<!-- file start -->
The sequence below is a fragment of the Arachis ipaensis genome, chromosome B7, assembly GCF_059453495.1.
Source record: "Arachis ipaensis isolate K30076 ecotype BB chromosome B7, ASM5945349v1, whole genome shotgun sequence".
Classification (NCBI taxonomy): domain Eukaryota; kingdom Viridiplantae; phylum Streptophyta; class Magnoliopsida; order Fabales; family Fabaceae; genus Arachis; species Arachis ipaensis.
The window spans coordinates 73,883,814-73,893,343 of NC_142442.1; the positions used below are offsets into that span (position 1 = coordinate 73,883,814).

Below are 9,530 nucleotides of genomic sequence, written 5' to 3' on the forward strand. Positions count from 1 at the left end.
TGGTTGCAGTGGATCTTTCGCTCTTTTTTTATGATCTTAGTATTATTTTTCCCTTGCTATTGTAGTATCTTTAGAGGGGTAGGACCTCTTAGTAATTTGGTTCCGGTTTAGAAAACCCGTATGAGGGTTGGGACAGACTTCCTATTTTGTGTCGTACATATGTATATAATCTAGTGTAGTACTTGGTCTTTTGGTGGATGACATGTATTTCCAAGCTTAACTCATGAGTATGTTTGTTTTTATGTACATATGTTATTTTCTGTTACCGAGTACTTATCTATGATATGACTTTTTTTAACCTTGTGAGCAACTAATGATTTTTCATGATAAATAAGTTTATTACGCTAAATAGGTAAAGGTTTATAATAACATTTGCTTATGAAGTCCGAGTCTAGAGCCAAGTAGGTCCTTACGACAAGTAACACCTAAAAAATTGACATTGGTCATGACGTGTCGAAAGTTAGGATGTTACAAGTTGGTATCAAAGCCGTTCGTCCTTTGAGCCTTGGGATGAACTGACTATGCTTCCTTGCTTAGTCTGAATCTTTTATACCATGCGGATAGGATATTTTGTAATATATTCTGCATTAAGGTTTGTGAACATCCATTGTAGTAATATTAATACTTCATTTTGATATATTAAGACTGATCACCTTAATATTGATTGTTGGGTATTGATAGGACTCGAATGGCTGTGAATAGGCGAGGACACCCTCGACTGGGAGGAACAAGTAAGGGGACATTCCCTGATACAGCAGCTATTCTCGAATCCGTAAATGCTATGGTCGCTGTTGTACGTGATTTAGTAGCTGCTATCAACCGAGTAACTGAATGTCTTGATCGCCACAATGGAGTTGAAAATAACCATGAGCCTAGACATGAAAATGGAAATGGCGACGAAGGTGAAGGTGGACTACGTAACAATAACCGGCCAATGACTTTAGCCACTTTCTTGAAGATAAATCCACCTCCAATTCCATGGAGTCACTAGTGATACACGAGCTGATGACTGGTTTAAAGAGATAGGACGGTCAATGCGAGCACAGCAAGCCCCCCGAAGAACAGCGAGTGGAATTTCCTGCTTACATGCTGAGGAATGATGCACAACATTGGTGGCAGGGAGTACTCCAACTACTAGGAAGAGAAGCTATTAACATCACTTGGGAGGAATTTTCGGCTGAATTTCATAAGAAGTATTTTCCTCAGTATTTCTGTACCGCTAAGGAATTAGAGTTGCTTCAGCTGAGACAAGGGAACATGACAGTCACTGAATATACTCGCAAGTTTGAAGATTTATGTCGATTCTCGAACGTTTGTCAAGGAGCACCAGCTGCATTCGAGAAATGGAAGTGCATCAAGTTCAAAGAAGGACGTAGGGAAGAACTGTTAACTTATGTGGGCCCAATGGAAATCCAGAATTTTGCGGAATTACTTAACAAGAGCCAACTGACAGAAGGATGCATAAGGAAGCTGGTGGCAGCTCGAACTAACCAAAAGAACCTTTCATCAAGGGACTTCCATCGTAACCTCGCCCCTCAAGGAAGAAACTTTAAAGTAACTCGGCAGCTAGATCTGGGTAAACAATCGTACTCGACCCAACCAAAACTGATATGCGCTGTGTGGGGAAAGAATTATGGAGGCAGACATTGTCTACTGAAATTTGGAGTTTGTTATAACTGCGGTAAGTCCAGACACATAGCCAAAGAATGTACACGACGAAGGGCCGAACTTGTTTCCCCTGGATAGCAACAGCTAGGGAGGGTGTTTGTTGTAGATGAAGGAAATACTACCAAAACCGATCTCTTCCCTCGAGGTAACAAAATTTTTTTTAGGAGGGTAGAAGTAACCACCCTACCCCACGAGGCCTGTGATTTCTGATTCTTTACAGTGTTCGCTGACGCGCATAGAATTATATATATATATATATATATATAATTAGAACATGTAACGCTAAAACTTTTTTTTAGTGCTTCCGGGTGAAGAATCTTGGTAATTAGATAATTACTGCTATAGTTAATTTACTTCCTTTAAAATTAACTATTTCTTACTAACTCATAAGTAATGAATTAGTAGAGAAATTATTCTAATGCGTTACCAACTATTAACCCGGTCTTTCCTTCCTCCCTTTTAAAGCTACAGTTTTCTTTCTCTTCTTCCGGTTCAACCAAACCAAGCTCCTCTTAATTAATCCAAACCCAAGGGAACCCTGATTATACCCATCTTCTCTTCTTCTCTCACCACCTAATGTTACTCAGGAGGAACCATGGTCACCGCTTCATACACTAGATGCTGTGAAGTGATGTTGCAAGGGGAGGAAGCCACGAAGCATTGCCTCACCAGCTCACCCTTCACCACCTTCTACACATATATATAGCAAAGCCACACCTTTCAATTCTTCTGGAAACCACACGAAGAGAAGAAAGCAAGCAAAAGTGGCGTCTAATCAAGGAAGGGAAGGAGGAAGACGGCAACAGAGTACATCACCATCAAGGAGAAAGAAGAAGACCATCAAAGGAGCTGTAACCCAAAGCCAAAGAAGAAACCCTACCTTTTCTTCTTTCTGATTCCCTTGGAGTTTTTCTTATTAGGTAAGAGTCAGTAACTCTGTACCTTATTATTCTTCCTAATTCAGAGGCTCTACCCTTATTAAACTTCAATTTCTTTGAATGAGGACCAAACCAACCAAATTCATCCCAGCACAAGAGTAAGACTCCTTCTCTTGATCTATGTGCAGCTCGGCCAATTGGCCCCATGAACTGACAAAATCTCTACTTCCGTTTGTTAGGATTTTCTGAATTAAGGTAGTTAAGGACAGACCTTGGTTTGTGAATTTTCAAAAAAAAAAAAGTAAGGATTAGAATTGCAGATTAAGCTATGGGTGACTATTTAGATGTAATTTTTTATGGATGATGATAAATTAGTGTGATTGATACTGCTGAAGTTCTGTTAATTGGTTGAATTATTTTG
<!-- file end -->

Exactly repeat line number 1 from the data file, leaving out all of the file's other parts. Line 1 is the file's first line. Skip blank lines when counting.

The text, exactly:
The sequence below is a fragment of the Arachis ipaensis genome, chromosome B7, assembly GCF_059453495.1.